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APRIL 08, 2003



Mr. Speaker,

Fellow members,

If the citizens of Saint Lucia have, in the past, harboured any illusions about the impact of global economic and political forces on our domestic economic fortunes, then the events of the last two years should certainly put to rest the myth of Saint Lucia’s splendid isolation and serene existence.

I say this Mr. Speaker, because, since the period following the September 11th 2001 attacks on the United States, whenever we have sought to warn our people of the implications for our economy, we have been greeted by a chorus of dissenting voices, both inside and outside of this House. These detractors have preferred to convey the impression that our economic fate begins and ends right here in Saint Lucia. When we warned that the war in Iraq and would further deepen our economic challenges, it was suggested by those motivated by mischief born out of desperation, that the decline in economic growth which we experienced in financial year 2002/2003 was due to the shortcomings of this Administration.

It is mismanagement, not September 11 and a global recession, say the Opposition. If it is mismanagement, how then do the naysayers explain that in 2001/02 Grenada’s economy experienced a growth rate of -3.0 per cent, Barbados, -2.75 per cent, or St. Vincent a mere 0.025 per cent. It is only those who fail to grasp the workings of global forces who are attracted by the argument of mismanagement. Those of us who know better prefer instead to make the necessary adjustments in order to survive the challenges that we face.

Today, the daily diet of war, death and destruction fed into our bedrooms through the television screen should be a salutary lesson to all, of our inescapable connectedness to world events. Those who wish to deny this reality do so at their peril.


Mr. Speaker, it should now be accepted by all that these are difficult and perilous times for Saint Lucia and the Caribbean. It would be no exaggeration to suggest that this is undoubtedly the most trying period that the Caribbean Community has had to face since the 1970s. We have had to struggle to maintain economic stability in an environment characterized by the reality of global economic decline, the aftershocks of the September 2001 attacks, the uncertainties associated with the ongoing military conflict in the Middle East, and continuing adjustments in the UK banana market, all of which have impacted negatively on our main income earners - Tourism and Bananas. We now gird our loins as we witness the unraveling of the post-war global architecture and the emergence of a more dangerous world of unilateralism. Economic liberalism, which has cost us so dearly, is now being overtaken by its political counterpart of the law of the jungle, where might is right. The future, Mr. Speaker, is indeed uncertain.


But, Mr. Speaker, despite the best efforts of those who conveniently forget that Saint Lucia is a small island buffeted by a global sea, this Government is proud of its record of achievement in this period of uncertainty. Indeed, Mr. Speaker, we do not share the pessimism of those who greet with jubilation every forecast of economic difficulty, whether domestic, regional or global, in the vain hope that this will somehow reverse their political fortunes. Instead Mr. Speaker, we are proud that as a Government we have, in a few short years, carved a proud legacy of modernizing the social institutions and physical infrastructure of this country in the midst of tough global economic challenges. Our ability to maintain a steady public sector investment programme has astonished many. Our work, Mr. Speaker, will not be deterred.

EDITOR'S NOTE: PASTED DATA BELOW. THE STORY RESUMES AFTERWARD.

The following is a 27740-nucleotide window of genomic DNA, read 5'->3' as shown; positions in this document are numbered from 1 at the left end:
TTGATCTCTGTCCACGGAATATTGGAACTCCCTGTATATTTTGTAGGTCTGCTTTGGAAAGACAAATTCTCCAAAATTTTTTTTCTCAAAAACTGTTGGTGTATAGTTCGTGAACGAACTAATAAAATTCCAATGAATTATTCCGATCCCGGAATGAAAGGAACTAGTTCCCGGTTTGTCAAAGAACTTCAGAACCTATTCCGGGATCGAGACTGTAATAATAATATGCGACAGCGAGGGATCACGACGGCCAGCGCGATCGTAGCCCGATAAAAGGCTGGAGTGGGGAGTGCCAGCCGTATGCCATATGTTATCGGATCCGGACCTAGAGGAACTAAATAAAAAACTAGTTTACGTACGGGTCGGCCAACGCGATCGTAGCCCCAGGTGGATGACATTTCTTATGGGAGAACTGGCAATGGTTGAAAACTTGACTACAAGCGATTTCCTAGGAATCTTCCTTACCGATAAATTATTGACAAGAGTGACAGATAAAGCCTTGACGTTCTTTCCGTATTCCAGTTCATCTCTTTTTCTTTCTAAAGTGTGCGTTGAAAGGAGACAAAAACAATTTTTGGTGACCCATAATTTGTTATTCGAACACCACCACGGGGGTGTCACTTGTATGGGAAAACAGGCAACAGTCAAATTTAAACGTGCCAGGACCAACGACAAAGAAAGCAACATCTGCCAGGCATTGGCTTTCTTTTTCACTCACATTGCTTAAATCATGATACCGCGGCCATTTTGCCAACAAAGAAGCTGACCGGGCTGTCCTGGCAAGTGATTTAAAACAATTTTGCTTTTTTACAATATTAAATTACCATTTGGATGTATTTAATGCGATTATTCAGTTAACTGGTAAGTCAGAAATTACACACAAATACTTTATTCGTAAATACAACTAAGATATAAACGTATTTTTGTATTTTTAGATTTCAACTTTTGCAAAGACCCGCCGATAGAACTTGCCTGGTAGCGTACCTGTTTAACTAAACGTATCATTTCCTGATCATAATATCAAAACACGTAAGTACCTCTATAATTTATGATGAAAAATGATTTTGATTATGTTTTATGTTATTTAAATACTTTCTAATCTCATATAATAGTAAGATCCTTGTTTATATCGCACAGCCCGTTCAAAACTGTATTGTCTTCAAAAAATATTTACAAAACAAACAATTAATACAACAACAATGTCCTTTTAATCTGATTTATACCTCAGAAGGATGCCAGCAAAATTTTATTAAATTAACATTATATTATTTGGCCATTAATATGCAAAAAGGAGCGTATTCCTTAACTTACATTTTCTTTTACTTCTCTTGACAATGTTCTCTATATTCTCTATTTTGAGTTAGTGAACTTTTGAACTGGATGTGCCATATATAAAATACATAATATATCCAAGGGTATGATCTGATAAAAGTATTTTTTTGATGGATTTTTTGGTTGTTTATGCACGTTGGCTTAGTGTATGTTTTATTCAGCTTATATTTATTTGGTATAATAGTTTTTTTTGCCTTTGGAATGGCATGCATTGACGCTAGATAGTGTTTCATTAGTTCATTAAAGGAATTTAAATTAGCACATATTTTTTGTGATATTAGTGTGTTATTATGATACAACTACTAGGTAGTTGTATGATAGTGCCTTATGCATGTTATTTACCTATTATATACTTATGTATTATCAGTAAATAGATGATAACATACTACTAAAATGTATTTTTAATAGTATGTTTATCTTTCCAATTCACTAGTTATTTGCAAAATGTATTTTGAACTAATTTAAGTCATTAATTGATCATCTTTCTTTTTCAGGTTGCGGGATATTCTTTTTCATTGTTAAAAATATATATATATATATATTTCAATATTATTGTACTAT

The 2003/2004 budget which I am proud to present to this Honourable House is intended to build on this legacy. Its principal objective is to ADVANCE INFRASTRUCTURAL DEVELOPMENT while continuing on the path of ECONOMIC RECOVERY. This budget marks the early steps in the recovery process, as the declines precipitated by world recession, debilitating drought and the September 11, 2001 attacks have been arrested. As has become customary, this presentation marks the culmination of a democratic exercise of consultation with a wide cross-section of civil society. As a result, Mr. Speaker, I am confident that the statement which follows will represent the collective response of the people of Saint Lucia to the global economic challenges facing us and will be an indication of our collective commitment to survival and progress. We must not fear adversity; we must triumph over it.


During the last year, the Saint Lucian economy witnessed a marginal recovery, reflected in a real GDP growth rate of 0.1 per cent. Though small, this growth rate is of tremendous significance, following the 4.6 per cent contraction in the previous year. Moreover, Mr. Speaker, one needs to appreciate the significance of this development in the context of the global economic downturn and against the backdrop of major international trends and events, not least of which are the impartiality of the globalization movement, upheavals in the international financial system, the rise of terrorism and concerns about personal security, of which we are all very familiar.

The performance of the Saint Lucian economy was influenced by a recovery in banana output, expansion in output of the manufacturing and communications, sectors and modest recovery in tourism arrivals. However, the increase in activity in tourism was offset by the prevalence of heavy discounting within the industry.


Mr. Speaker, output in the agriculture sector, which contracted by 22.6 per cent in 2001, contracted slightly by only 1 per cent in 2002. Reflected in this performance, is growth of 36.7 per cent in value added in the Banana Industry. Banana exports increased by 41.5 per cent to 48,160 tonnes, due to the positive impact of restructuring initiatives in the industry. This recovery would have been even greater had it not been for the passage of Tropical Storm Lili.